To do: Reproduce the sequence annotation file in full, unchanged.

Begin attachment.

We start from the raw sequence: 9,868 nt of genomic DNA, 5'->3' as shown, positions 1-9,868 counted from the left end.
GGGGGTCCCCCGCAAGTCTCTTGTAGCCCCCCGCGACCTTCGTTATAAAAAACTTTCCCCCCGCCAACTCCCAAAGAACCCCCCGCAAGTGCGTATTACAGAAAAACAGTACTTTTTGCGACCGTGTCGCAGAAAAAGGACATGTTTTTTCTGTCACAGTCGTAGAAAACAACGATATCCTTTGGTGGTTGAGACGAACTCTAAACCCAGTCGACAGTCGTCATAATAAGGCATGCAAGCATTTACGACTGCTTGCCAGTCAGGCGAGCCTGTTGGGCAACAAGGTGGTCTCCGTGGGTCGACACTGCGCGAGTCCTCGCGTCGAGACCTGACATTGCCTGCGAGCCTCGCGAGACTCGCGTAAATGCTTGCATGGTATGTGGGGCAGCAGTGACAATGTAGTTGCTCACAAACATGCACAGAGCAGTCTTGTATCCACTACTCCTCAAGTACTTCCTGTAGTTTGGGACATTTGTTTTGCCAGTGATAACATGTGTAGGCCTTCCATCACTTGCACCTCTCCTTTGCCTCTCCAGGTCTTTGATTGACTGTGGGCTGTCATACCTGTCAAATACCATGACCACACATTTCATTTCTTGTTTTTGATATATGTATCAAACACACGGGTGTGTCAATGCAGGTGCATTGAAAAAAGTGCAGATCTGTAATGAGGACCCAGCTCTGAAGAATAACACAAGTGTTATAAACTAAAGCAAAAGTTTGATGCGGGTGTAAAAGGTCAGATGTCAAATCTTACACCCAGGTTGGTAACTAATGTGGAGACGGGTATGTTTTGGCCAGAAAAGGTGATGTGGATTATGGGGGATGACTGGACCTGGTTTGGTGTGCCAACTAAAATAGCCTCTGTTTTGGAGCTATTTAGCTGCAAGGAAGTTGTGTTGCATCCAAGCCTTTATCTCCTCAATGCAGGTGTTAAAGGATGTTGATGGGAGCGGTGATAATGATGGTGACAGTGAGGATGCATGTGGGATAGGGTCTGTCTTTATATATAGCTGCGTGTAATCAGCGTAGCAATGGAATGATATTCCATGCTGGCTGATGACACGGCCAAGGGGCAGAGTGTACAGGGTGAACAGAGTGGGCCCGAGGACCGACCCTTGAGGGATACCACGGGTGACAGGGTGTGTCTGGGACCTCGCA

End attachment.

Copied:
We start from the raw sequence: 9,868 nt of genomic DNA, 5'->3' as shown, positions 1-9,868 counted from the left end.
GGGGGTCCCCCGCAAGTCTCTTGTAGCCCCCCGCGACCTTCGTTATAAAAAACTTTCCCCCCGCCAACTCCCAAAGAACCCCCCGCAAGTGCGTATTACAGAAAAACAGTACTTTTTGCGACCGTGTCGCAGAAAAAGGACATGTTTTTTCTGTCACAGTCGTAGAAAACAACGATATCCTTTGGTGGTTGAGACGAACTCTAAACCCAGTCGACAGTCGTCATAATAAGGCATGCAAGCATTTACGACTGCTTGCCAGTCAGGCGAGCCTGTTGGGCAACAAGGTGGTCTCCGTGGGTCGACACTGCGCGAGTCCTCGCGTCGAGACCTGACATTGCCTGCGAGCCTCGCGAGACTCGCGTAAATGCTTGCATGGTATGTGGGGCAGCAGTGACAATGTAGTTGCTCACAAACATGCACAGAGCAGTCTTGTATCCACTACTCCTCAAGTACTTCCTGTAGTTTGGGACATTTGTTTTGCCAGTGATAACATGTGTAGGCCTTCCATCACTTGCACCTCTCCTTTGCCTCTCCAGGTCTTTGATTGACTGTGGGCTGTCATACCTGTCAAATACCATGACCACACATTTCATTTCTTGTTTTTGATATATGTATCAAACACACGGGTGTGTCAATGCAGGTGCATTGAAAAAAGTGCAGATCTGTAATGAGGACCCAGCTCTGAAGAATAACACAAGTGTTATAAACTAAAGCAAAAGTTTGATGCGGGTGTAAAAGGTCAGATGTCAAATCTTACACCCAGGTTGGTAACTAATGTGGAGACGGGTATGTTTTGGCCAGAAAAGGTGATGTGGATTATGGGGGATGACTGGACCTGGTTTGGTGTGCCAACTAAAATAGCCTCTGTTTTGGAGCTATTTAGCTGCAAGGAAGTTGTGTTGCATCCAAGCCTTTATCTCCTCAATGCAGGTGTTAAAGGATGTTGATGGGAGCGGTGATAATGATGGTGACAGTGAGGATGCATGTGGGATAGGGTCTGTCTTTATATATAGCTGCGTGTAATCAGCGTAGCAATGGAATGATATTCCATGCTGGCTGATGACACGGCCAAGGGGCAGAGTGTACAGGGTGAACAGAGTGGGCCCGAGGACCGACCCTTGAGGGATACCACGGGTGACAGGGTGTGTCTGGGACCTCGCA